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Introduction to Vectors - Download as PowerPoint

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					• Scalar – a quantity with magnitude only
  Speed: “55 miles per hour”
• Temperature: “22 degrees Celsius”

• Vector – a quantity with magnitude and
  direction
• Velocity: “25 m/s Northwest”
• Acceleration: “4.8 m/s2 at 90 degrees”
• Component – one of the vectors given
  in the problem
• Resultant – the “net” vector
• Concurrent Vectors – vectors acting on
  the same point at the same time
• Equilibrant – vectors that produce
  equilibrium; it is equal in magnitude
  and opposite in direction to the
  resultant
• Examples:
  Let’s say you
  walk 10 m
  northeast and
  turn and walk
  9m
  southeast.
• Problem: Hurricane Frances is traveling
  at 8 mph West. A weather front
  approaches Frances at 20 mph
  Northeast. Find the resultant direction
  of Hurricane Frances. (“net”)
• (OK – so it’s more complicated than
  that)…
• What to do?
• Go to:
• http://www.sfu.ca/phys/100/lectures/Ol
  ManRiver.html
• (Make sure the volume is turned UP!)

• Watch the video. What does this video
  show? (Watch it more than once if
  necessary)
• That the “river” was the paper being
  pulled at a constant rate?
• That if the “boat” left perpendicularly to
  the “shore” it would end up
  “downstream”?
• That the instructor must have
  calculated the proper angle needed
  based on the rate of “flow of the river”
  before he released the second “boat”?
• This is vital information for pilots, ship
  navigators, athletes
• A quarterback uses vectors to throw a
  ball to a receiver that is running to
  make a touchdown (but he probably
  doesn’t think of it as a vector)
• Name some other examples in sports
  or other aspects of your life
• Graphically – vectors are drawn using a ruler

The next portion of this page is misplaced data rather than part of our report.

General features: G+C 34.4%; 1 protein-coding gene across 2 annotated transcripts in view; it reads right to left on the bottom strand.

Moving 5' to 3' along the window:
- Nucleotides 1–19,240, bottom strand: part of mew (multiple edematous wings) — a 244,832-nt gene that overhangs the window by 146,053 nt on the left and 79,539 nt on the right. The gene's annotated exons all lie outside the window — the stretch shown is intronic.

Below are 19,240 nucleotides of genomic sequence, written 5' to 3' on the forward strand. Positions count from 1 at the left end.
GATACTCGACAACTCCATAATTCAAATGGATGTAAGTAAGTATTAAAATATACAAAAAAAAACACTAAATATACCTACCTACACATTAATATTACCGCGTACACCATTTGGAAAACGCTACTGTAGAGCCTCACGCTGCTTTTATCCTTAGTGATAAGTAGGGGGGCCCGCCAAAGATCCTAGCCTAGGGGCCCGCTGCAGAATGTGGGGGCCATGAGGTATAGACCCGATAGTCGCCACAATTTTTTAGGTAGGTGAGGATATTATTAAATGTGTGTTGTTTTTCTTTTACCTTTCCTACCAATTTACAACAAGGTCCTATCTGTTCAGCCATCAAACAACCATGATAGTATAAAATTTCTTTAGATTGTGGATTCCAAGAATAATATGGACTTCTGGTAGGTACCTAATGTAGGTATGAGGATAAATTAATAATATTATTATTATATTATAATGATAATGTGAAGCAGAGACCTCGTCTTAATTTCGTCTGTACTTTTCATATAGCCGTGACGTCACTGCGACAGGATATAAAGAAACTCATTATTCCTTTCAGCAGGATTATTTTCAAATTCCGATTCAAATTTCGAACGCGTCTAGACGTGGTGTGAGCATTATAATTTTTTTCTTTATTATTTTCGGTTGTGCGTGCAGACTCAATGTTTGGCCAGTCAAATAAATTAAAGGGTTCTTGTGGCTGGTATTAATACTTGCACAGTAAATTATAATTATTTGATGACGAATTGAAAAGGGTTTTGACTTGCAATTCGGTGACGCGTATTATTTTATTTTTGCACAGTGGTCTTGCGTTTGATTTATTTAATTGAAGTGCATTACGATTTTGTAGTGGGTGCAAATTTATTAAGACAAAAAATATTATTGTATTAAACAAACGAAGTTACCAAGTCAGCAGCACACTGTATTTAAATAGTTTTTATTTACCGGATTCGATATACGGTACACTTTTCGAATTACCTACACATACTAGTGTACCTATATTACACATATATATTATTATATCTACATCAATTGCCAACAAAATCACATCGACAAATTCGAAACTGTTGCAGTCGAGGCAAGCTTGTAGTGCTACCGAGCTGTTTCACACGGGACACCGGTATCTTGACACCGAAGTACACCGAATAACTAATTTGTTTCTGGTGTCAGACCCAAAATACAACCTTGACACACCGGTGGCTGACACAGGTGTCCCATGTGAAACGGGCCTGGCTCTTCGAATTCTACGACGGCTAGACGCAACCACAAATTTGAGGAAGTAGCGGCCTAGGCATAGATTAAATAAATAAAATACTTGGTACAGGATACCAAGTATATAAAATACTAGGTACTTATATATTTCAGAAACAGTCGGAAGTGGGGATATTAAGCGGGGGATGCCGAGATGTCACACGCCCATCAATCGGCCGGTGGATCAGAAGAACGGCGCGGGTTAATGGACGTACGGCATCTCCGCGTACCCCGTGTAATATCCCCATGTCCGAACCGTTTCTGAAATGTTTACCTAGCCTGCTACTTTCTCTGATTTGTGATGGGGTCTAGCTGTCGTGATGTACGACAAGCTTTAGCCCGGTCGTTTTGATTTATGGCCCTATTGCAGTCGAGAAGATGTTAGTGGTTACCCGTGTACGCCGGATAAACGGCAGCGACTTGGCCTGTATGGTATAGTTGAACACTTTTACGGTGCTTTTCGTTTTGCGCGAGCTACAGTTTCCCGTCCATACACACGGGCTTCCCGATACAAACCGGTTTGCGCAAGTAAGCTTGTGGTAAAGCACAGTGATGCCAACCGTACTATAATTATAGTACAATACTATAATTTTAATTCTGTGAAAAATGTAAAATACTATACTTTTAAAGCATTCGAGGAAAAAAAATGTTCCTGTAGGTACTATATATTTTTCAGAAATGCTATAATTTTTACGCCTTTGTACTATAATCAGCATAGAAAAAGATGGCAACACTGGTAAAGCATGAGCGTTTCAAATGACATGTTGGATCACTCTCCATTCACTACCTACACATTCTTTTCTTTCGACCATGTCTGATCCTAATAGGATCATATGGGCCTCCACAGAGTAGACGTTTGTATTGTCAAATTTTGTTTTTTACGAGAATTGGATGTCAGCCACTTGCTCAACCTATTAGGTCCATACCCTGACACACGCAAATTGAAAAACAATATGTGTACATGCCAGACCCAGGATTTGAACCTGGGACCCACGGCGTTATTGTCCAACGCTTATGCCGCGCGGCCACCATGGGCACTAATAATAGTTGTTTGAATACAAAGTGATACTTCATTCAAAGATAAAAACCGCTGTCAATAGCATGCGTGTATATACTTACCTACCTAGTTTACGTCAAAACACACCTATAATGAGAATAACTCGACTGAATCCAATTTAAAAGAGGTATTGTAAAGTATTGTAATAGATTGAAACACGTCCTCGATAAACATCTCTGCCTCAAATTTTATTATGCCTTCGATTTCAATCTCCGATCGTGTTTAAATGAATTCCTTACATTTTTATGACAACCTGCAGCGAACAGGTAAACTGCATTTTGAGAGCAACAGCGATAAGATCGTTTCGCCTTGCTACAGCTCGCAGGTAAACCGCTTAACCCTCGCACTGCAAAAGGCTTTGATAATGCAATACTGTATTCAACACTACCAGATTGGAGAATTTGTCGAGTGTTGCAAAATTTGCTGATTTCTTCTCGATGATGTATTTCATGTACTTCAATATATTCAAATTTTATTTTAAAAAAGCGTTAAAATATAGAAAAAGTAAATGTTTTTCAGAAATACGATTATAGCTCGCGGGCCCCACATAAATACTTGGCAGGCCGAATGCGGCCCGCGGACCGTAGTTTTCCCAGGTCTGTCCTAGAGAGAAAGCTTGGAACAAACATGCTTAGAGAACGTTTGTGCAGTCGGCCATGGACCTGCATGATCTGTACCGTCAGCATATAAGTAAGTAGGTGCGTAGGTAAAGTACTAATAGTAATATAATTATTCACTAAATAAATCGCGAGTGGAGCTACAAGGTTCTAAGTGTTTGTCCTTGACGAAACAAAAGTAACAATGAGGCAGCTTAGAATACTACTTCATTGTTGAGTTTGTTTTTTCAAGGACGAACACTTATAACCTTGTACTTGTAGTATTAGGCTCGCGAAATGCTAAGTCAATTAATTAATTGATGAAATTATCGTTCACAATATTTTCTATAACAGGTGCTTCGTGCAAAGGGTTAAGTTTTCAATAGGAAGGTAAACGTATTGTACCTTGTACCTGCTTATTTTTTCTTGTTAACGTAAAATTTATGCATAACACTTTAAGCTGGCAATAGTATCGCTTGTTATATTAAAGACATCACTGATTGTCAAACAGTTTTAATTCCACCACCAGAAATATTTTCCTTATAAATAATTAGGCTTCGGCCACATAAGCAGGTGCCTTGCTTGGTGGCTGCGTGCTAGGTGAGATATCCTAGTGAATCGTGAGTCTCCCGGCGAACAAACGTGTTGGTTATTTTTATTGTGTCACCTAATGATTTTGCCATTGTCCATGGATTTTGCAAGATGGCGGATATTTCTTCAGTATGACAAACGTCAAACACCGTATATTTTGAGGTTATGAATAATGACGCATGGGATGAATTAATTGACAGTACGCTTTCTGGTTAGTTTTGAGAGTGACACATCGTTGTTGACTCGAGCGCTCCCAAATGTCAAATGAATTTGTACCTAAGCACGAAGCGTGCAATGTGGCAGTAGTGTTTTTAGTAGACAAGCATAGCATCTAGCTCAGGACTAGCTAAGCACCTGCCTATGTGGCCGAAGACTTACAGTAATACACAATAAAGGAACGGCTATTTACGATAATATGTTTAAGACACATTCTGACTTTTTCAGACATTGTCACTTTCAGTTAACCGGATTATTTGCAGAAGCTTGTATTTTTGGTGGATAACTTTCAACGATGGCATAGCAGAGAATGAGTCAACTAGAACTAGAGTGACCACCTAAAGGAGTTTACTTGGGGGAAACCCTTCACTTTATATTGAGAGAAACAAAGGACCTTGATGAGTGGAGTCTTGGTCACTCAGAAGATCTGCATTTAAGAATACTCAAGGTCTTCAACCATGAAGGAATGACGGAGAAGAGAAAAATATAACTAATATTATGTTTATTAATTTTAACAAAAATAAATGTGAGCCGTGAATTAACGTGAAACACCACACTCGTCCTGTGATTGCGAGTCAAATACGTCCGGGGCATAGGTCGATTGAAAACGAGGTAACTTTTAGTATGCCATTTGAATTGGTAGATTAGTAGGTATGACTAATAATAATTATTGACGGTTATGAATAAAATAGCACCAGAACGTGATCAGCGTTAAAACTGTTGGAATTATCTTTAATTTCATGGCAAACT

(measurements are done to scale) and a
  protractor (direction is noted as, for example,
  20 degrees north of east)

• Analytically – trig is used; right triangles use
  the Pythagorean Theorem (a2 + b2 = c2) and
  SOH CAH TOA. Triangles that are not right
  use LAW OF SINES or LAW OF COSINES
• In fact, you will be taking one quiz in
  which you will have only a protractor
  and one quiz in which you will have
  only a calculator.
• Resultant – is the “net” direction, or
  force, or acceleration, etc.
• Use a protractor to draw a line going in
  the direction stated. The LENGTH of
  the line indicates the MAGNITUDE of
  the direction, force, etc.
• The DIRECTION of the vector is in the
  stated direction and is carefully
  measured using the protractor
• A plane’s engine pulls the plane 700m
  to the north. There is a strong wind
  pushing the plane 200 m to the west.

• Let’s solve this problem graphically…
• First, carefully draw an arrow pointing
  north that has a magnitude of 700 units.



                           Then, draw an arrow
                           pointing west that has a
                           magnitude of 200 units.
                         Notice that we have used a “tip-to-
   Now you have to
                         tail method” to draw vectors. Two
   draw the Resultant,
                         tails exist only where the resultant
   which shows the
                         touches the “first” vector.
   “net” magnitude.
• It is necessary to draw vectors using
  the Tip-To-Tail Method. That means
  that the tip of one vector can only
  touch the tail of a second vector in the
  final vector diagram.
• See how this is done at this site, where
  the resultant is shown in RED:
• http://www.walter-
  fendt.de/ph11e/resultant.htm
Now that you know the magnitude of the
  resultant, you must report the direction
  of the resultant. (Remember – that’s
  what makes it a vector!)
Put your protractor’s “origin” at the
  intersection between the original vector
  and the resultant.
Find the angle and state the angle as, ie,
  “22 degrees N of E”
                                        You will probably